In this association with the feminine, the Moon is associated with fertility, nurturing, and caring, aspects reinforced by the fact that it is the Ruler of Cancer. The Moon represents the female in its mother phase (as opposed to the maiden or the crone), and so is associated with all things motherly. The moon is also, as mentioned above, the ultimate feminine; in occultist and esoteric traditions, the feminine is associated with Yin and passivity. The Moon’s receptivity and reactivity allow for the Sun to come into its full glory.
The feminine is also associated with Water, which is appropriate for the Moon, as it is the Moon that controls the tides. Water is associated with one’s emotions and feelings, and the Moon rules these realms. Like Water, the Moon is flexible and adaptable, its intuition allowing it to do well in almost any situation. The Moon also represents one’s unconscious purpose, in contrast to the Sun’s conscious purpose, and the thoughts and feelings we have beneath the surface. The Moon is shrouded in mystery, and represents the hidden parts of ourselves we cannot always reach, as well as those parts of us we cannot control – our emotions.
Identity, Purpose, Will
The Sun is the most influential and powerful of the astrological planets, and also by far the brightest. When one says that someone “is” a Libra, a Capricorn, a Virgo, a Leo, an Aries, or any of the other Zodiac symbols, what they are saying is that their Sun Sign is that particular symbol. What determines someone’s Sun Sign? What zodiacal constellation the Sun was in on the day of their birth. One’s Sun Sign is merely derived from a natal chart, where the Sun is treated just like any other planet – but its meaning given more weight, and is the primary (but by no means the only) determinant in understanding an astrological chart.
The Sun represents our center, and what makes us… well, us. It is a planet of identity, and in many ways (unsurprisingly) is very much like the Tarot card of the Sun. It is the most influential factor in determining where we stand and who we are, and its position is extremely important. It is, in many ways, our “identity” planet, and represents who we are as an individual, as well as our drives, consciousness, and purpose.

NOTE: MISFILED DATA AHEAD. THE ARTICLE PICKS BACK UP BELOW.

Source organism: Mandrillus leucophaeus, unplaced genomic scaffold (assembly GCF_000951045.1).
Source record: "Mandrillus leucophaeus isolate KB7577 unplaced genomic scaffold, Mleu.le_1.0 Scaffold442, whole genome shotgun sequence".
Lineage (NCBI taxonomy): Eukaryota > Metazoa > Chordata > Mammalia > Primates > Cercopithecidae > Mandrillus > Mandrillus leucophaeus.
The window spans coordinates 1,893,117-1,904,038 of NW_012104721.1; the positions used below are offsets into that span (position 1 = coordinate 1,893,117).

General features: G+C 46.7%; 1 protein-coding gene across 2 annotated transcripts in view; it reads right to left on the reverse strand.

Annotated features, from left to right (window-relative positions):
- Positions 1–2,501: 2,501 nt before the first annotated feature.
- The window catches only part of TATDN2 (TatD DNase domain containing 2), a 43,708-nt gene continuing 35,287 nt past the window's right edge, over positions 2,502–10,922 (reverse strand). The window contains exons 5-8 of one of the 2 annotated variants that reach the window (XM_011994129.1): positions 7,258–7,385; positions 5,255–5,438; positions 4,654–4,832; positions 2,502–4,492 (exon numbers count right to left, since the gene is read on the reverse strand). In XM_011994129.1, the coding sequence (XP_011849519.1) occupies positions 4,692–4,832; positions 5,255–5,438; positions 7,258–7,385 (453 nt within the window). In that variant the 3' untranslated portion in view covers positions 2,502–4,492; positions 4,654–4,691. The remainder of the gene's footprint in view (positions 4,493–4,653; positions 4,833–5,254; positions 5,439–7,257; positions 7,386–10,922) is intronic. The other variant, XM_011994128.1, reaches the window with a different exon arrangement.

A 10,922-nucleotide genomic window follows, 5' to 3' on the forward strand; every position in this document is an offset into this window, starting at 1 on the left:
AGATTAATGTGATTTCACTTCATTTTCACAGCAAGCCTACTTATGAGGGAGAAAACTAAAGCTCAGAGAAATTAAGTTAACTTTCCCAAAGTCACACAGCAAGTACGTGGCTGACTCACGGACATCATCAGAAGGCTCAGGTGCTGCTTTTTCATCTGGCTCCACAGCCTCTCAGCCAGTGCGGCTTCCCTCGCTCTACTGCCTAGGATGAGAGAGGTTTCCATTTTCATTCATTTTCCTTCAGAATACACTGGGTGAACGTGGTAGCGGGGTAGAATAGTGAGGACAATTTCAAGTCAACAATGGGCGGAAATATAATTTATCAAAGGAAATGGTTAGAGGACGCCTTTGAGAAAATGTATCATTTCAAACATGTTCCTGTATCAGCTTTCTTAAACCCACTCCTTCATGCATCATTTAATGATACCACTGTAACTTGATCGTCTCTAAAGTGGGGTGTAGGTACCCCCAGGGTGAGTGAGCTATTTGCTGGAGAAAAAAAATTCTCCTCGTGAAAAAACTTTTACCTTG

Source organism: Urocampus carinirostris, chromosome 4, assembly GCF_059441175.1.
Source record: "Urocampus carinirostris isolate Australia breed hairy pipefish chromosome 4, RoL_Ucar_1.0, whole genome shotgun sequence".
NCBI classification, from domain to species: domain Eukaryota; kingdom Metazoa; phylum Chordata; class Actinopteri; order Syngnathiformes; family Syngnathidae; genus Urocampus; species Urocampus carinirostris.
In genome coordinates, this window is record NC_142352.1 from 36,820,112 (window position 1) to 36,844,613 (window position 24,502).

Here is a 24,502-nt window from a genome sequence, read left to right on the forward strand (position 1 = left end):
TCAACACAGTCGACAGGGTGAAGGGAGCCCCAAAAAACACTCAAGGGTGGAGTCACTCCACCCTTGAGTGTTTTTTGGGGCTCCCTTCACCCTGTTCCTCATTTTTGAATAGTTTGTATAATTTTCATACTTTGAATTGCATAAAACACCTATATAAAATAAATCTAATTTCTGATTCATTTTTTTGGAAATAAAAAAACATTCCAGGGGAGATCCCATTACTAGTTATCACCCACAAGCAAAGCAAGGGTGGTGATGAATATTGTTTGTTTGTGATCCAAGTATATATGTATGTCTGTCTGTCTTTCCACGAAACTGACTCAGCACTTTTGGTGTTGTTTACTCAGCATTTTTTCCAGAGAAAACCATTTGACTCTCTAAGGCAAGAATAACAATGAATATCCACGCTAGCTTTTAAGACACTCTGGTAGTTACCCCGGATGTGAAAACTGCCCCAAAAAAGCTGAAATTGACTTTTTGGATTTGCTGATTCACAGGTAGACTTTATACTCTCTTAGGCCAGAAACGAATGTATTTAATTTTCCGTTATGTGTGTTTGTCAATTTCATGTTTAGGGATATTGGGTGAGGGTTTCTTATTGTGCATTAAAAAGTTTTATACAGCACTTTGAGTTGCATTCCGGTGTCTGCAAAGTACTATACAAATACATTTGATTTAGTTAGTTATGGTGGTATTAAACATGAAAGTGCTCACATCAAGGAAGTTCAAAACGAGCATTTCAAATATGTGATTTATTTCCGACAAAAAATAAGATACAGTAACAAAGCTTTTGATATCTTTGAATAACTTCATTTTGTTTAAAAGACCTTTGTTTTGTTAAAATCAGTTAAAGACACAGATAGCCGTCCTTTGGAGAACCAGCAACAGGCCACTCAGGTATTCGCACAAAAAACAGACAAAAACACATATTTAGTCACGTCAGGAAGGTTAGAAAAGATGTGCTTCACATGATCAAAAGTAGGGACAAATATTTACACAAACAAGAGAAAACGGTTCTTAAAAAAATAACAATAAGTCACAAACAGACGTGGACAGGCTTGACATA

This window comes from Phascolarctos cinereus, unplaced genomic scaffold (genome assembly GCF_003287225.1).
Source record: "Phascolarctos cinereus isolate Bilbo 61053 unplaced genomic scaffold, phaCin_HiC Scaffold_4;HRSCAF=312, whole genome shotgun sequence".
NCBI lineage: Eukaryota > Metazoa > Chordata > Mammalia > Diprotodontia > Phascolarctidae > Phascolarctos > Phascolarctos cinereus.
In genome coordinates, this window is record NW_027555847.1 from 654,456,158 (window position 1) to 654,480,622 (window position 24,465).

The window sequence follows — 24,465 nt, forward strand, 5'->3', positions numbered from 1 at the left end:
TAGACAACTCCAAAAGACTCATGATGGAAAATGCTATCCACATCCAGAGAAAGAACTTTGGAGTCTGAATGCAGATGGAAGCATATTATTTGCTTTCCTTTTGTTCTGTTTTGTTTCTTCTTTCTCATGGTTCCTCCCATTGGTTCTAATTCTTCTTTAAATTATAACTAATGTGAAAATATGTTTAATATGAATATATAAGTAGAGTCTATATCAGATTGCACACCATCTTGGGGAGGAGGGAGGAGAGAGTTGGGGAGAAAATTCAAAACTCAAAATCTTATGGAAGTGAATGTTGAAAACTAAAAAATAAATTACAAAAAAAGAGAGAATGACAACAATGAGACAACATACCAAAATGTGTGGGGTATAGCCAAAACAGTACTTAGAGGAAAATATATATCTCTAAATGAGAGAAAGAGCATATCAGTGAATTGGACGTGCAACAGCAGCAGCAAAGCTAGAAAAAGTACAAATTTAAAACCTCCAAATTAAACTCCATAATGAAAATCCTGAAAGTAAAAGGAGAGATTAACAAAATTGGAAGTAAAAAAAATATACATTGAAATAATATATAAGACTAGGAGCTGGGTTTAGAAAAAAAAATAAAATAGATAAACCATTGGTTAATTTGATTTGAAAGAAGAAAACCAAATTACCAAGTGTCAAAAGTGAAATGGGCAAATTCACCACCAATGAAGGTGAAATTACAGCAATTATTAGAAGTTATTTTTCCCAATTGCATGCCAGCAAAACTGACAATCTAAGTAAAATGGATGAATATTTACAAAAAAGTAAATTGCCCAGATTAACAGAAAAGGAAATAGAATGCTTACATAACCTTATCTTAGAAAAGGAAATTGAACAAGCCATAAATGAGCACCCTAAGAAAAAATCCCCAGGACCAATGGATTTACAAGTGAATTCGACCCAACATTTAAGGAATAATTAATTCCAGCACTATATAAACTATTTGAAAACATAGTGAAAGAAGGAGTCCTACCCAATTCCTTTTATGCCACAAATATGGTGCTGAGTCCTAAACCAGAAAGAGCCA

The Sun also has its own sets of associations. The energy of the Sun is clear and has a definite purpose. The Sun is creative and confident, though can sometimes be dominating and selfish – the sun is the brightest and the center of the solar system, is it not? The Sun is strongly associated with and is the Ruler of Leo; the Sun shares many themes with this Sun Sign, and the two strengthen each other. The Sun is the giver of life, and it is from the Sun that we all originate. We are all stardust, primarily that coming from the sun. This is reflected in the Sun’s role; we are all dependent on energy coming from the Sun, and if we cannot use that energy well, we often have low self-esteem and a weak sense of self – and on the other end of the spectrum, if we overdo the Sin in our lives, we become arrogant and self-absorbed.
The Sun is also sort of on fire. In reality, it is not fire that fuels the sun, but it still has the spiritual energy of fire. It is also, then, associated with the element of fire that Leo is also associated with: creativity, origins, willpower, and identity.
I have already discussed the process behind throwing the spread, and now it is time to discuss another important aspect of reading the tarot – perhaps the most important aspect, in fact: interpreting the cards themselves.
Assuming that you have already laid out the cards, having gone through the process of formulating your topic, asking a question, choosing your spread and deck, invoking your guide, and then finally placing the cards down,it is time to start interpreting them.
The most important thing to keep in mind when reading the cards is the question that you asked. Your inner guide, your subconscious mind, is trying to help you answer your question through the medium of the cards. You need to interpret the cards with the intention of answering the question you spent so much time formulating. For example, if you asked “What factors should I consider when trying to understand and handle Larry’s frequent thefts?” (sound familiar?) it wouldn’t do you any good to interpret the spread as advising you to invest in fish. Certainly, you can find a way to interpret the spread as almost anything you want. That is the beauty of the tarot: it is vague, simple, and meaningful enough that each card be interpreted in a wide variety of ways, leading to countless avenues of mental exploration. However, the cards will only help you if you interpret them in a fashion that directly answers your question.
A second critically important aspect of reading the cards is to interpret the card and its position, or else the spread itself is meaningless (more on this later).
Like with laying out the spread, there is no single way to do interpret the cards, and every reader will give you a different answer if you ask them about it. So, instead of laying out meaningless “rules,” I will merely give my own take on the process.
I tend to interpret the cards individually first, and then use these interpretations to color wider relationships and patterns between and among the cards. It is perfectly valid, however to do the opposite, and use broader patterns in the spread to inform your interpretation of individual cards. I have been known to do both. Generally, it is easier to focus on interpreting individual cards, and when just starting out, often it helps to just focus on this and ignore larger patterns at first.